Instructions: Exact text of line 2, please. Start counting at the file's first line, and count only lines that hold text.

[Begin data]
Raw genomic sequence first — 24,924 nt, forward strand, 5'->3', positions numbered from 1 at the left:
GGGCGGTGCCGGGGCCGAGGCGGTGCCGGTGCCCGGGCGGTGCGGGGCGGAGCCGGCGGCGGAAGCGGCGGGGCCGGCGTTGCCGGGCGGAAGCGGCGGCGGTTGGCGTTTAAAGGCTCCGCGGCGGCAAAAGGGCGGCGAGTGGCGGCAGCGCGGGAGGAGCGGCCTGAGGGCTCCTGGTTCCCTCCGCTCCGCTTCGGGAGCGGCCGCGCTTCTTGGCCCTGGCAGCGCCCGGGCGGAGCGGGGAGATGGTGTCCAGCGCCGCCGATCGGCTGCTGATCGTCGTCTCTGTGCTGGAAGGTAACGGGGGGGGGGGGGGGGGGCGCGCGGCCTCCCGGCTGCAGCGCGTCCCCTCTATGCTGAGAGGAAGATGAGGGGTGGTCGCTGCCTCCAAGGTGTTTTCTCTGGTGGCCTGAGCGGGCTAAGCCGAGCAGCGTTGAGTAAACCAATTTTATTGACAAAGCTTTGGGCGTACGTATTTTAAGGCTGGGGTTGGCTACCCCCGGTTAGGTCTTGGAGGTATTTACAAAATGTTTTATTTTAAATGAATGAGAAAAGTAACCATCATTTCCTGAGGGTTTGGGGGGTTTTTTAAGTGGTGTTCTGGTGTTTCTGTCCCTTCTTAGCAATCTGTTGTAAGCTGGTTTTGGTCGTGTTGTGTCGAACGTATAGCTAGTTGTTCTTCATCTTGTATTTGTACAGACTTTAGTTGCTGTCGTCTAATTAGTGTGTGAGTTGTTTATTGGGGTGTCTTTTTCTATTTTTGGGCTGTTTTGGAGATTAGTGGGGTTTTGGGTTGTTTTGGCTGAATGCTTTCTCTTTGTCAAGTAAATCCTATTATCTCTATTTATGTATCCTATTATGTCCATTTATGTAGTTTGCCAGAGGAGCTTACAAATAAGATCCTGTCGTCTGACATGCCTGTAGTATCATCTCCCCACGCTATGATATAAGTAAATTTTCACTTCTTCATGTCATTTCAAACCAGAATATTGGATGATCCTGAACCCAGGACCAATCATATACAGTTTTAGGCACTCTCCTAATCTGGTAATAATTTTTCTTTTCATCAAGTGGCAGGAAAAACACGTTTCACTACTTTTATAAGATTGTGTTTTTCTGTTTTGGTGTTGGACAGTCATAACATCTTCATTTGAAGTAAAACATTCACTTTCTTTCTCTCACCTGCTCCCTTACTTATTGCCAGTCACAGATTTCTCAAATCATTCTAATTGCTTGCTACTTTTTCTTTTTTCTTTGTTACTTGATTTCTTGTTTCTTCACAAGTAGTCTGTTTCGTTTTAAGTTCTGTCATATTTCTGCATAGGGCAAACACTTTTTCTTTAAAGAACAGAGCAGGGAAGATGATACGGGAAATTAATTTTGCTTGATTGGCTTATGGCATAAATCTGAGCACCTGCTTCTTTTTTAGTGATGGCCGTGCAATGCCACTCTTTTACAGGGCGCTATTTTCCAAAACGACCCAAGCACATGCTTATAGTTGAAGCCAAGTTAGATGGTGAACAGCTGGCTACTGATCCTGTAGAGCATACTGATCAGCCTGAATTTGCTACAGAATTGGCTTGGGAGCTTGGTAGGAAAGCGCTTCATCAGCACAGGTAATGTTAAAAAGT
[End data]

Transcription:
GGGCGGTGCCGGGGCCGAGGCGGTGCCGGTGCCCGGGCGGTGCGGGGCGGAGCCGGCGGCGGAAGCGGCGGGGCCGGCGTTGCCGGGCGGAAGCGGCGGCGGTTGGCGTTTAAAGGCTCCGCGGCGGCAAAAGGGCGGCGAGTGGCGGCAGCGCGGGAGGAGCGGCCTGAGGGCTCCTGGTTCCCTCCGCTCCGCTTCGGGAGCGGCCGCGCTTCTTGGCCCTGGCAGCGCCCGGGCGGAGCGGGGAGATGGTGTCCAGCGCCGCCGATCGGCTGCTGATCGTCGTCTCTGTGCTGGAAGGTAACGGGGGGGGGGGGGGGGGGCGCGCGGCCTCCCGGCTGCAGCGCGTCCCCTCTATGCTGAGAGGAAGATGAGGGGTGGTCGCTGCCTCCAAGGTGTTTTCTCTGGTGGCCTGAGCGGGCTAAGCCGAGCAGCGTTGAGTAAACCAATTTTATTGACAAAGCTTTGGGCGTACGTATTTTAAGGCTGGGGTTGGCTACCCCCGGTTAGGTCTTGGAGGTATTTACAAAATGTTTTATTTTAAATGAATGAGAAAAGTAACCATCATTTCCTGAGGGTTTGGGGGGTTTTTTAAGTGGTGTTCTGGTGTTTCTGTCCCTTCTTAGCAATCTGTTGTAAGCTGGTTTTGGTCGTGTTGTGTCGAACGTATAGCTAGTTGTTCTTCATCTTGTATTTGTACAGACTTTAGTTGCTGTCGTCTAATTAGTGTGTGAGTTGTTTATTGGGGTGTCTTTTTCTATTTTTGGGCTGTTTTGGAGATTAGTGGGGTTTTGGGTTGTTTTGGCTGAATGCTTTCTCTTTGTCAAGTAAATCCTATTATCTCTATTTATGTATCCTATTATGTCCATTTATGTAGTTTGCCAGAGGAGCTTACAAATAAGATCCTGTCGTCTGACATGCCTGTAGTATCATCTCCCCACGCTATGATATAAGTAAATTTTCACTTCTTCATGTCATTTCAAACCAGAATATTGGATGATCCTGAACCCAGGACCAATCATATACAGTTTTAGGCACTCTCCTAATCTGGTAATAATTTTTCTTTTCATCAAGTGGCAGGAAAAACACGTTTCACTACTTTTATAAGATTGTGTTTTTCTGTTTTGGTGTTGGACAGTCATAACATCTTCATTTGAAGTAAAACATTCACTTTCTTTCTCTCACCTGCTCCCTTACTTATTGCCAGTCACAGATTTCTCAAATCATTCTAATTGCTTGCTACTTTTTCTTTTTTCTTTGTTACTTGATTTCTTGTTTCTTCACAAGTAGTCTGTTTCGTTTTAAGTTCTGTCATATTTCTGCATAGGGCAAACACTTTTTCTTTAAAGAACAGAGCAGGGAAGATGATACGGGAAATTAATTTTGCTTGATTGGCTTATGGCATAAATCTGAGCACCTGCTTCTTTTTTAGTGATGGCCGTGCAATGCCACTCTTTTACAGGGCGCTATTTTCCAAAACGACCCAAGCACATGCTTATAGTTGAAGCCAAGTTAGATGGTGAACAGCTGGCTACTGATCCTGTAGAGCATACTGATCAGCCTGAATTTGCTACAGAATTGGCTTGGGAGCTTGGTAGGAAAGCGCTTCATCAGCACAGGTAATGTTAAAAAGT